Writer and director Gary Ross captured the essence of Plato’s philosophical views in his movie, Pleasantville. The movie is about two siblings, David and Jennifer, who live in completely different high school social scenes. Jennifer is the wild, extroverted teen who is obsessed with partying and boy drama. David, on the other hand, is a social outcast and spends most of his time watching TV, specifically, his favorite show, Pleasantville. David idolizes the show because of the perfect town in which everyone is accepted and there is never anything that goes wrong. When the siblings’ mother goes away, the two are left arguing over what TV channel to watch. As their fighting develops, they eventually break the remote, which leads to the
Plato is remembered as one of the worlds best known philosophers who along with his writings are widely studied. Plato was a student of the great Greek philosopher Socrates and later went on to be the teacher of Aristotle. Plato’s writings such as “The Republic”, “Apology” and “Symposium” reveal a great amount of insight on what was central to his worldview. He was a true philosopher as he was constantly searching for wisdom and believed questioning every aspect of life would lead him to the knowledge he sought. He was disgusted with the common occurrence of Greeks not thinking for themselves but simply accepting the popular opinion also known as doxa. Plato believed that we ought to search for and meditate on the ideal versions of beauty, justice, wisdom, and other concepts which he referred to as the forms. His hostility towards doxa, theory of the forms, and perspective on reality were the central ideas that shaped Plato’s worldview and led him to be the great philosopher who is still revered today.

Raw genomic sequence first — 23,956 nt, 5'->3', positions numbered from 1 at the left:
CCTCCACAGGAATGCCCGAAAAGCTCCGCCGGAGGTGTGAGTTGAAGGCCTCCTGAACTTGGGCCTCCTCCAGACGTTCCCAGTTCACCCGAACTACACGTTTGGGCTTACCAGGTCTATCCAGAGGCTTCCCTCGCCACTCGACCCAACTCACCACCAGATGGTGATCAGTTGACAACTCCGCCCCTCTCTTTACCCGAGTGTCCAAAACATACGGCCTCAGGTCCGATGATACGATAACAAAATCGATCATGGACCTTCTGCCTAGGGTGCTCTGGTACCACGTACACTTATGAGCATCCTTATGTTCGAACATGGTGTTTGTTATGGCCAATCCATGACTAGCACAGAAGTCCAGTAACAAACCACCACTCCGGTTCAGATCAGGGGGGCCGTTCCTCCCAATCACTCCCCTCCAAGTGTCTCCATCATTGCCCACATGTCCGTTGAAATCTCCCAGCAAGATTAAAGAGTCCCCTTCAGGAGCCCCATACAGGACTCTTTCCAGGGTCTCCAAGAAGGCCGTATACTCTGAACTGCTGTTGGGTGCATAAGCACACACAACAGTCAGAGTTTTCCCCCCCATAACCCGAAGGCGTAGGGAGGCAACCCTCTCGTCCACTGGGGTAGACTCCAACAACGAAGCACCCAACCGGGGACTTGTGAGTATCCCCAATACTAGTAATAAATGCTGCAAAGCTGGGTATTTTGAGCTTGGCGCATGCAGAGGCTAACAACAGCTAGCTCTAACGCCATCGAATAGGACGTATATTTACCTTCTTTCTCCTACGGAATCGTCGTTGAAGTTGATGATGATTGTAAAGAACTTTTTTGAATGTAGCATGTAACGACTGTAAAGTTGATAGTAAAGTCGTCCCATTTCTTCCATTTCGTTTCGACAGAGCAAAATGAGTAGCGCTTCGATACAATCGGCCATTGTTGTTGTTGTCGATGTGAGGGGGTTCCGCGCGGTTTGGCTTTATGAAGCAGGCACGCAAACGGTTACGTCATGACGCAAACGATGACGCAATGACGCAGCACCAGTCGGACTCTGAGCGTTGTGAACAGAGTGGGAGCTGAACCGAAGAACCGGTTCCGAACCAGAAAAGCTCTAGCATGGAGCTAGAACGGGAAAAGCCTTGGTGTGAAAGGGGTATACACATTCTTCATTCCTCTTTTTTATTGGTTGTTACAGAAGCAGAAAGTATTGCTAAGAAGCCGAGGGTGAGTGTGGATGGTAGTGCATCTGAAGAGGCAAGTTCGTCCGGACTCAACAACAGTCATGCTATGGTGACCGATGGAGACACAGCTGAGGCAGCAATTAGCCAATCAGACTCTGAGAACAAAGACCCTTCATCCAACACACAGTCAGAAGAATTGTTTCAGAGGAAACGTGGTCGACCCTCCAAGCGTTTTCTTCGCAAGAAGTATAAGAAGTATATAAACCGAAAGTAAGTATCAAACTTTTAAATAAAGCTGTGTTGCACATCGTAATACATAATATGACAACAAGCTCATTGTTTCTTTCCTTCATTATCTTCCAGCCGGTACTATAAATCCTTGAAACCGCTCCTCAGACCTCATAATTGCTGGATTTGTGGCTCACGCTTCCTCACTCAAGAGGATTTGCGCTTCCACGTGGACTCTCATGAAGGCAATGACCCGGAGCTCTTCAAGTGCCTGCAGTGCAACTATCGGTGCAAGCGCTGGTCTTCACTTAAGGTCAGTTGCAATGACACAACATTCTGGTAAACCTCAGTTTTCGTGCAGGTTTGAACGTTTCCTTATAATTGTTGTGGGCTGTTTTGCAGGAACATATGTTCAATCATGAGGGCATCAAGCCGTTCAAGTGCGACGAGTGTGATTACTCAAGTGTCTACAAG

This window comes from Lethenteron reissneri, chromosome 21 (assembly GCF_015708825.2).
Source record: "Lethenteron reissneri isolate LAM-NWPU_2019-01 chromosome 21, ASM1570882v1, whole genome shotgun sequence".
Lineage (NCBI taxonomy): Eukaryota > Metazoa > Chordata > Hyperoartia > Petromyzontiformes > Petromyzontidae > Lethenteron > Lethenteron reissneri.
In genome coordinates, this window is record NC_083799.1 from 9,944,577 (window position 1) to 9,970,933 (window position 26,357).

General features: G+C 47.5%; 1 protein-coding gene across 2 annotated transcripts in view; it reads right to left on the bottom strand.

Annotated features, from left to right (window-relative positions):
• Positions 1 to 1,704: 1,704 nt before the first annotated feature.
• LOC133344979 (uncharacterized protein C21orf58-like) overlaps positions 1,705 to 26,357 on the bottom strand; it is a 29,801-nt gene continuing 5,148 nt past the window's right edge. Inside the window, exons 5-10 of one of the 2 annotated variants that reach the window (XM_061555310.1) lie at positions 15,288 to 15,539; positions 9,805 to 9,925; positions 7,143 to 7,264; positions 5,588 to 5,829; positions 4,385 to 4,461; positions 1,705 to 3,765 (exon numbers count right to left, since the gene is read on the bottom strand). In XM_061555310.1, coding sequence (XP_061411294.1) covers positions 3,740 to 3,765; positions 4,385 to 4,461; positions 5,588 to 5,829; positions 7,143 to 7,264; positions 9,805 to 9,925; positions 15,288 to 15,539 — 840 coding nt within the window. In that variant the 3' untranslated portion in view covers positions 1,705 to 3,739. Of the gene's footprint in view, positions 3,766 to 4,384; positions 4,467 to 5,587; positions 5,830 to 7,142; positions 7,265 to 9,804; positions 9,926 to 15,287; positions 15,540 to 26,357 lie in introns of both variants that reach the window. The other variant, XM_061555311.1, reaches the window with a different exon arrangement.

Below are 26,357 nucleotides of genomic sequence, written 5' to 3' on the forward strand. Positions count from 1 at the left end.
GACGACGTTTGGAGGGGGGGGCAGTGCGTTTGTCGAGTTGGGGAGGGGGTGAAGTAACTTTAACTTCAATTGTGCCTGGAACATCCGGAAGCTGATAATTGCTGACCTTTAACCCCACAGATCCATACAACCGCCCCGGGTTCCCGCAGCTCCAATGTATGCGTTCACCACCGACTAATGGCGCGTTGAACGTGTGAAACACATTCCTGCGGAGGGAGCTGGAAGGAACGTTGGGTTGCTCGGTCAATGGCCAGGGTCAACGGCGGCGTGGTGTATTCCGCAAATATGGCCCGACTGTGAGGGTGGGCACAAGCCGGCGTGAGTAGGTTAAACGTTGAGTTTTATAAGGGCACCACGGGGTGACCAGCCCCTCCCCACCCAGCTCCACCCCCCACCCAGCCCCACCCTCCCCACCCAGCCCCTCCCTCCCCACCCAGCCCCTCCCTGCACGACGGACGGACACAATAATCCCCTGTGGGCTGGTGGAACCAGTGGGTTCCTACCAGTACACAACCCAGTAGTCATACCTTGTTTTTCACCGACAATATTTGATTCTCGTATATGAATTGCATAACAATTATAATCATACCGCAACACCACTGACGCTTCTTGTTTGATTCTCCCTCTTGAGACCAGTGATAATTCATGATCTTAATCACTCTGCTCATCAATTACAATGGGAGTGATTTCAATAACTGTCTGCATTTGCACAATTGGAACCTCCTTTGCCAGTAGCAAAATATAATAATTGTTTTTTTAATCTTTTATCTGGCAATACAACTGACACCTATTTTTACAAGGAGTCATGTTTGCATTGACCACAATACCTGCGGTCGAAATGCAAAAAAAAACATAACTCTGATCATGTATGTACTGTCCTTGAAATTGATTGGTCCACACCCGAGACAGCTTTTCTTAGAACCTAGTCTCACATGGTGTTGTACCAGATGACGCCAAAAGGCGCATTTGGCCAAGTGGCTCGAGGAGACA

Plato believes in the necessity of the Noble Lie. In his ideal society, what is taught is determined by the guardians, a select group of people. He justifies this with the thought that when one can control how education is handled in a society, you in hand can control the citizens within your ideal society. He believes that when teaching the history of the gods, there should be an exclusion of the god’s acting human-esque and having human emotions, negative emotions especially. Plato’s teacher, Socrates, believes that a high value must be placed on truth so that citizens will not get the wrong ideas about the gods and emulate the gods’ wrongdoing. He believes that if citizens hear and
Personally, I believe that art can provide us knowledge about the world, but the knowledge it provides isn’t always accurate. My take on this question is similar to Plato’s in the belief that everyone has an internal bias, even if they’re unaware of it. My idea also sees validity to Lopes argument that knowledge from art can be misleading. The only argument that I don’t particularly believe in is Goodman’s. Goodman argues that art can provide us knowledge only if it is correctly represented in the eyes of the artist.
Plato’s “Allegory of the Cave” is just one small part of his work The Republic. In this piece, in particular his use of allegory and dialogue become the two main rhetorical devices he uses to
Plato’s Apology, is by far one of the most logical yet critical thinking text that I have ever read. Plato describes Socrates, the accused atheist and corrupter of youth in ancient Athens, as a true beacon of ethics and morality. The method that Plato uses to depict Socrates on trial gives us a look back on how the trial of a man who encourages one of sound mind to ask questions even to those who are deemed wise in the eyes of others. Despite facing odds that are stacked highly against him, and this being his first time in court “For I am more than seventy years of age, and this is the first time that I have ever appeared in a court of law, and I am quite a stranger to the ways of the place; and therefore I would have you regard me as if I